The class is facilitated by Hawai'i Small Business Development Center, which notes in the class description: "It's a big step in the life cycle of your company's development. Join us and learn what employers need to do before hiring employees. Learn about the staffing decisions you need to make, developing policies and procedures, processing payroll, and wage and hour compliance. We will also be discussing different recruitment strategies to attract candidates and the various employment laws you need to know when hiring employees."
    The speaker is Mislyn Alensonorin, Manager & Sr. HR Consultant, Vantaggio HR Hawai'i.

DON'T BURN YOUR BRAND: INTELLECTUAL PROPERTIES FOR FOOD BUSINESS. Learn about branding and protecting the name of a business during a free Patsy T. Mink Center for Business & Leadership online seminar on Wednesday, Feb. 15 from 10:30 a.m. to noon. The class description asks, "Are you a restauranteur? A chef? A food truck operator? Do you want to learn how intellectual property rights can help you protect your business? If so, this event is a must-attend! Join a trademark attorney from the United States Patent and Trademark Office for an overview of trademarks, patents, copyrights, and trade secrets in the food service industry. You will learn about these intellectual property rights and how to use them to protect what makes your restaurant special!"
    The speaker is Jason Lott, Managing Attorney for Trademarks Customer Outreach, U.S. Patent Trade Office.

To read comments, add your own, and like this story, see facebook.com/kaucalendar. See latest print edition at kaucalendar.com, in the mail and on stands.

To read comments, add your own, and like this story, see facebook.com/kaucalendar. See latest print edition at kaucalendar.com, in the mail and on stands.

St. Jude's Hot Meals are free to those in need on Saturdays from 9 a.m. until food runs out, no later than noon. Volunteers from the community are welcome to help and can contact Karen at pooch53@gmail.com. Location is 96-8606 Paradise Circle Drive in Ocean View. Those in need can also take hot showers from 9 a.m. to noon and use the computer lab from 9:30 a.m. to 1 p.m.

Free Meals Mondays, Wednesdays, and Fridays are served from 12:30 p.m. to 3:30 p.m. at Nā'ālehu Hongwanji. Volunteers prepare the food provided by 'O Ka'ū Kākou with fresh produce from its gardens on the farm of Eva Liu, who supports the project. Other community members also make donations and approximately 150 meals are served each day, according to OKK President Wayne Kawachi.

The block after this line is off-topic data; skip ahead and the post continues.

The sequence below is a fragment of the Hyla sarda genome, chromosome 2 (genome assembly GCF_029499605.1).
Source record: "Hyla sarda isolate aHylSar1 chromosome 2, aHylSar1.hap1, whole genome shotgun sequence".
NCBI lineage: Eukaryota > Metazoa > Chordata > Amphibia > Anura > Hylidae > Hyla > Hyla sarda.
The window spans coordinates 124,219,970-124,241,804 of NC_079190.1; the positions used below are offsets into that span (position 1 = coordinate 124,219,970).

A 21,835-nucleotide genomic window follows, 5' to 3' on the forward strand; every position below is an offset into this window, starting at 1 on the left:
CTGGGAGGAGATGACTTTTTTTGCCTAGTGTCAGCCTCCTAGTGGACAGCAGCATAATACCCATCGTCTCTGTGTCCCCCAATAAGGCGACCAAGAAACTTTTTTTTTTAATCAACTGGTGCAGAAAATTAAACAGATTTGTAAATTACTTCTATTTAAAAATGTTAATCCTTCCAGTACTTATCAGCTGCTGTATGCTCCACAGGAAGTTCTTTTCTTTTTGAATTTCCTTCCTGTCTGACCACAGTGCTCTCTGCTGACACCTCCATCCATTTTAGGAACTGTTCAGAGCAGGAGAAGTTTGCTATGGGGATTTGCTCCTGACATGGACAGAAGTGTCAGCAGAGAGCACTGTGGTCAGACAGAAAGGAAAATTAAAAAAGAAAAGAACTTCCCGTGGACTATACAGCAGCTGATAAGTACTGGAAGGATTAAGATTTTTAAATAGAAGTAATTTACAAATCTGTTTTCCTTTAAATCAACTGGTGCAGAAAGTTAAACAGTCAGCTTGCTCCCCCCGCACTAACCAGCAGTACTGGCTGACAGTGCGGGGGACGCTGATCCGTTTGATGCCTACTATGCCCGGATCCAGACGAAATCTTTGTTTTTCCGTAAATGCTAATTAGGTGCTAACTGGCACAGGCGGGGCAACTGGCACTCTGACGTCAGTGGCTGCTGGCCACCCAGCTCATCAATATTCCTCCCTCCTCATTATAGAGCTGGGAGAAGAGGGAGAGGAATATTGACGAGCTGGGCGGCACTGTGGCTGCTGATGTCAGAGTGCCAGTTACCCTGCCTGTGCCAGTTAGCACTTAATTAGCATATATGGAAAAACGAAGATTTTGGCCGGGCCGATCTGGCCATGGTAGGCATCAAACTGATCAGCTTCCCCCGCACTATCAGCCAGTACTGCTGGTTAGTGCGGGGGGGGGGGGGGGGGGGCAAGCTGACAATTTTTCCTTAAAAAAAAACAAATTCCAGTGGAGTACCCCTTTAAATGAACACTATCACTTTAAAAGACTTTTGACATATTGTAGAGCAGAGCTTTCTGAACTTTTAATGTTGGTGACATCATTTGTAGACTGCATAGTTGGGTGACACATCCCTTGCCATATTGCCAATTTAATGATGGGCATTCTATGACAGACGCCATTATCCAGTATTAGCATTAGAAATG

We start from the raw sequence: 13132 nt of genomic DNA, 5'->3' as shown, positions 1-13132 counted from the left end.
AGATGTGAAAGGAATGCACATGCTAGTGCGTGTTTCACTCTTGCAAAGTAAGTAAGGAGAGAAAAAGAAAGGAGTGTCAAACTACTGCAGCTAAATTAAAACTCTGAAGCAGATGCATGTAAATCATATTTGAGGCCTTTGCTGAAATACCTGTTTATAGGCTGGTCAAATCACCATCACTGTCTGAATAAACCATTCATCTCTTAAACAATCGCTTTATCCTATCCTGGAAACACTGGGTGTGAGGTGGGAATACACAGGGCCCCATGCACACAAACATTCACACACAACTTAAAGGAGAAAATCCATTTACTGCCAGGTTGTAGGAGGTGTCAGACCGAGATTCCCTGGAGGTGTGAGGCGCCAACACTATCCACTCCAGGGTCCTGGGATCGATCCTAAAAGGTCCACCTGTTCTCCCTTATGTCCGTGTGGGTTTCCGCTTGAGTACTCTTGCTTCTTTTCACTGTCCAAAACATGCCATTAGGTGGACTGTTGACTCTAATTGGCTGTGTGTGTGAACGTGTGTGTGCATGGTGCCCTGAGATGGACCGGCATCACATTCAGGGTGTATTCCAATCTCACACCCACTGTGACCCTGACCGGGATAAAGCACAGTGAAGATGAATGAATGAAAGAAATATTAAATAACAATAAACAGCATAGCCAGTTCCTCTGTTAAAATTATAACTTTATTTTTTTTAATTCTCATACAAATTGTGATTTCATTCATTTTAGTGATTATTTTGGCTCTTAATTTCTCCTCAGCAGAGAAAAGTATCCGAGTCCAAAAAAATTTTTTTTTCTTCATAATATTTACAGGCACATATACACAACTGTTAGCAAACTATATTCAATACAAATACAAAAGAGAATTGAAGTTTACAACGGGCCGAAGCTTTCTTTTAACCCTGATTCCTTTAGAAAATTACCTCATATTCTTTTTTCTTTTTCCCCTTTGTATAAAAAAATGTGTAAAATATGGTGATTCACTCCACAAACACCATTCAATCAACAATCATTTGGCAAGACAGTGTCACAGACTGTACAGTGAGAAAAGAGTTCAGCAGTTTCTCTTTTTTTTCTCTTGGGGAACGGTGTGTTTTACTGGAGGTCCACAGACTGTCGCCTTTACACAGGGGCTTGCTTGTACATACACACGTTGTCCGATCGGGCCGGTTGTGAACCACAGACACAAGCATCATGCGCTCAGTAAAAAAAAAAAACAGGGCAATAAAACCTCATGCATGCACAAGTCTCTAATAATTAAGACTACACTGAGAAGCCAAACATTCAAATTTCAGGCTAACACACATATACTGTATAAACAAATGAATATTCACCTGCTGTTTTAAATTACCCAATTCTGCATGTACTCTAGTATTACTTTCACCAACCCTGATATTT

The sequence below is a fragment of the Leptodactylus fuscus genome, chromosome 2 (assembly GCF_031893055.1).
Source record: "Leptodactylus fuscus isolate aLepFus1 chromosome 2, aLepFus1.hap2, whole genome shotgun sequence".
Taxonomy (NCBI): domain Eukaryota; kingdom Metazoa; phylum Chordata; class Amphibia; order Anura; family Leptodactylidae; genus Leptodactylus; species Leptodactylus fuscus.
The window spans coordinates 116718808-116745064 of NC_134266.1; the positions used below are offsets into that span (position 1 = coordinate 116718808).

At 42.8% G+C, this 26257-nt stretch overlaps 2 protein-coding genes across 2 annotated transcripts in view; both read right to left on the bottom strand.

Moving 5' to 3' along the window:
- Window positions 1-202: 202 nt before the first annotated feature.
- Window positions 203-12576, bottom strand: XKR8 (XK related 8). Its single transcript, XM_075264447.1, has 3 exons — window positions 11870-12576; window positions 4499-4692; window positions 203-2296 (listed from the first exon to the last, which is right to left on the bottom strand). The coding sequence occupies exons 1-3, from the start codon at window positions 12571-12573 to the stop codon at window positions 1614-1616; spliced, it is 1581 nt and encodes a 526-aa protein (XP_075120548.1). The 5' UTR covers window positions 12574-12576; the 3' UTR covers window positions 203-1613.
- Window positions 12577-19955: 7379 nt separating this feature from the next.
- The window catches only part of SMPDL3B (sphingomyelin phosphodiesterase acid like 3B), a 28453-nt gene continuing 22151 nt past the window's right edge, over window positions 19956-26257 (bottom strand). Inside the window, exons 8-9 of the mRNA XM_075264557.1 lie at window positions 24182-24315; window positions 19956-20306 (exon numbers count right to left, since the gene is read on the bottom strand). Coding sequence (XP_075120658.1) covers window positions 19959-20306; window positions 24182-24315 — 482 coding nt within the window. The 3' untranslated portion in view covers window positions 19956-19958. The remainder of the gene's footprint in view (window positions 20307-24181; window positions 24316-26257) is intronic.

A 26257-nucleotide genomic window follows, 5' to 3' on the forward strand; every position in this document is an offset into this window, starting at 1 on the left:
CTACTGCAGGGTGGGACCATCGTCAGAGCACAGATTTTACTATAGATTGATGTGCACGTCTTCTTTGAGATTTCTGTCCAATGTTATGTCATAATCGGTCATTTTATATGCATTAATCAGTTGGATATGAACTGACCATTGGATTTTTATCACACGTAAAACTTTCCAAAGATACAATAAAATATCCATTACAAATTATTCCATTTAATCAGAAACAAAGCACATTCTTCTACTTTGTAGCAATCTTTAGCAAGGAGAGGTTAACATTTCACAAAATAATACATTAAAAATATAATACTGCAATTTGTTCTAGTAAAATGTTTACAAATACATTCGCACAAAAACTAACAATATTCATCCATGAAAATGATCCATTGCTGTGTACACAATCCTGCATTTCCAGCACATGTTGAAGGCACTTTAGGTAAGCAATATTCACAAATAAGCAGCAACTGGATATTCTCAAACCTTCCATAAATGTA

Volcano Evening Market, Cooper Center, Volcano Village, Thursdays, 3 p.m. to 6 p.m., with live music, artisan crafts, ono grinds, and fresh produce. See facebook.com.

Volcano Swap Meet, fourth Saturday of the month from 8 a.m. to noon. Large variety of vendors with numerous products. Tools, clothes, books, toys, local made healing extract and creams, antiques, jewelry, gemstones, crystals, food, music, plants, fruits, and vegetables. Also offered are cakes, coffee, and shave ice. Live music.

Volcano Farmers Market, Cooper Center, Volcano Village on Sundays, 6 a.m. to 10 a.m., with local produce, baked goods, food to go, island beef and Ka'ū Coffee. EBT is used for Supplemental Nutrition Assistance Program, formerly Food Stamps. Call 808-967-7800.

Ka'ū Kākou Market, Nā'ālehu, Wednesdays, 8 a.m. to 2 p.m. Contact Nadine Ebert at 808-938-5124 or June Domondon 808-938-4875. See facebook.com/OKauKakouMarket.

Ocean View Community Market, Saturdays and Wednesdays, 6:30 a.m. to 2 p.m., corner of Kona Drive and Highway 11, where Thai Grindz is located. Masks mandatory. 100-person limit, social distancing required. Gate unlocked for vendors at 5:30 a.m., $15 dollars, no reservations needed. Parking in the upper lot only. Vendors must provide their own sanitizer. Food vendor permits required. Carpooling is encouraged.